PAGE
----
Reviewed: May 10, 2007
Released: May 4, 2007
It's been almost a week since I reviewed Spider-Man 3 on all the other consoles. Perhaps I was subconsciously avoiding what I knew was going to be the worst of all the platform experiences. After all, once youíve had a taste of Spidey in high-def, next-gen how can you possibly relay an unbiased opinion of the game on a console about to turn seven years old.
The Xbox 360 and PS3 versions are nearly identical (along with the PC version for that matter) in game material and presentation, but Vicarious Visions has taken that source material and spun a web of new, albeit limited content designed with the limitations of the PS2 in mind. Itís pretty much an identical experience as to what Wii gamers will be getting, only without the cool control scheme.
And therein lies the problem. Everybody, myself included, is willing to take a hit on graphics and sound when you balance it with the awesome controls and gameplay of the Wii, but when you have to settle for an extremely dated last-gen presentation that actually looks worse than Spider-Man 2 in many ways, with no motion-control redemption, well, this is a tough sell for any gamer, unless the PS2 is your only platform option. In that case, this review is for you.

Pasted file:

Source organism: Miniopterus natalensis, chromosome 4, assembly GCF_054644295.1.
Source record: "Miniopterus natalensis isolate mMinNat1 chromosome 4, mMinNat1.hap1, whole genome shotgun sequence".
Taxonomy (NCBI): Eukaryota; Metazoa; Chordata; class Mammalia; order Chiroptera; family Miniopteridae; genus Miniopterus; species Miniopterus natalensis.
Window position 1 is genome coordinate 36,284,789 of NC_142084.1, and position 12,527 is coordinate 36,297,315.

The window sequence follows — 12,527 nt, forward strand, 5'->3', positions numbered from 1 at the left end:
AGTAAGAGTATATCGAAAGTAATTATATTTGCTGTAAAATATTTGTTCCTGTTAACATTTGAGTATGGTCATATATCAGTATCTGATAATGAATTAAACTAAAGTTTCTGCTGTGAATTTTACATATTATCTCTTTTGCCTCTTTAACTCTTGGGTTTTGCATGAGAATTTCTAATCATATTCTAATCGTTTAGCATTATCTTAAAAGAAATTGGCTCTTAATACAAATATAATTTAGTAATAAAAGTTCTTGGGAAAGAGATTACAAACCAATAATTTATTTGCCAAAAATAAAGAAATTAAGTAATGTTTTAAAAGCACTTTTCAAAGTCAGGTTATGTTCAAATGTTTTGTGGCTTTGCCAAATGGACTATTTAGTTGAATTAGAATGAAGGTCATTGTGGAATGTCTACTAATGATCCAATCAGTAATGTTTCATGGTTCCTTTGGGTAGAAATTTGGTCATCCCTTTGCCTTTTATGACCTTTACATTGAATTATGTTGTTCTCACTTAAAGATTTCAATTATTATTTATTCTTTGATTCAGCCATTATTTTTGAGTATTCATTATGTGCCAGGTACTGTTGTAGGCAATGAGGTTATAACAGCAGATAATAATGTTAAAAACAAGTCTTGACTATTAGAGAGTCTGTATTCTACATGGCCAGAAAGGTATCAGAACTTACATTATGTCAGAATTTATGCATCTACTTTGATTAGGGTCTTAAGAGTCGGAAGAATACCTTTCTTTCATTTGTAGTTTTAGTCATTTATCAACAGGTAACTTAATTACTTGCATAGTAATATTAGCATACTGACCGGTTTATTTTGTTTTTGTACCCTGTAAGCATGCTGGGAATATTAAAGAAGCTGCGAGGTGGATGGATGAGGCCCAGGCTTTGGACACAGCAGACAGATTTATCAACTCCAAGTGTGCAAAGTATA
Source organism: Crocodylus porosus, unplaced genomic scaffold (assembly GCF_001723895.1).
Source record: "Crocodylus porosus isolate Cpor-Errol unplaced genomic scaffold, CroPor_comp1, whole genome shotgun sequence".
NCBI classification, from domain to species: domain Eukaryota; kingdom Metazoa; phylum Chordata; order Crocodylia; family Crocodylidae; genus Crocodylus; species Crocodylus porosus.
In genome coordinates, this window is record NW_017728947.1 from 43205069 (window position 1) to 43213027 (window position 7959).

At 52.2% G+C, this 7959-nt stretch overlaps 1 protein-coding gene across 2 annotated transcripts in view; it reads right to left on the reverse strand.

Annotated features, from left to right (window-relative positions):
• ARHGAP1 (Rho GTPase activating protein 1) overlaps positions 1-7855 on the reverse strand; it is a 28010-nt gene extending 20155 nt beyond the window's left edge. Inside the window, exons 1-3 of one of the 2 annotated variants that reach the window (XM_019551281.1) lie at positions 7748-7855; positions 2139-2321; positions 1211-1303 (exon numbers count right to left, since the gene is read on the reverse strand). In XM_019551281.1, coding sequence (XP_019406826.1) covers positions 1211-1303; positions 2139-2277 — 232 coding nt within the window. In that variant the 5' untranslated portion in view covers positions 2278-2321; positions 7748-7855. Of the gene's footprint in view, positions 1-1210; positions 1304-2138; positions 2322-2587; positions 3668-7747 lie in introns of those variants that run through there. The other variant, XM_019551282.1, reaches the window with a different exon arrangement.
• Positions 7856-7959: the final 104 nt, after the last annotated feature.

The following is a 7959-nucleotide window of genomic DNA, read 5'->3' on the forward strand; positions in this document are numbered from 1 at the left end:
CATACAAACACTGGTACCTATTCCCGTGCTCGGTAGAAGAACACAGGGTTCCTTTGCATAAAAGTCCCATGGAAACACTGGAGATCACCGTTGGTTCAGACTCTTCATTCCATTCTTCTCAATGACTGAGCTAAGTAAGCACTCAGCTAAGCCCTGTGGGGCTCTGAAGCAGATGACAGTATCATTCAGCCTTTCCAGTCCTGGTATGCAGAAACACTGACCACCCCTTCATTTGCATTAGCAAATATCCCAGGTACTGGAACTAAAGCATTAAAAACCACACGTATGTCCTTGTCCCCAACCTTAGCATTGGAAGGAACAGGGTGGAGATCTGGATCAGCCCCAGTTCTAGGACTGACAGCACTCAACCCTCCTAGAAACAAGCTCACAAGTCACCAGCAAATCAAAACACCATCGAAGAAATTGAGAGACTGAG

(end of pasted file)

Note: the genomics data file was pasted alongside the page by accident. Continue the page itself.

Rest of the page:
In Spider-Man 3 you can now take part in new missions as well as re-envisioned missions from the other consoles. Essentially, you get the controls of the PS3 and 360 with the story and missions of the Wii, which include 10 plot lines and about 24 missions. Much like the Wii, the PS2 version allows you the freedom to wear the new black suit pretty much at will with a few noted exceptions and restrictions.
Gangs have moved into the city and are staking their claim to various sections. Youíll need to routinely fight these criminals to keep their hold on the city at bay, all the while partaking in numerous story missions that go several layers deep, exploring favorite characters from Spidey lore and even a few surprises and system exclusive villains.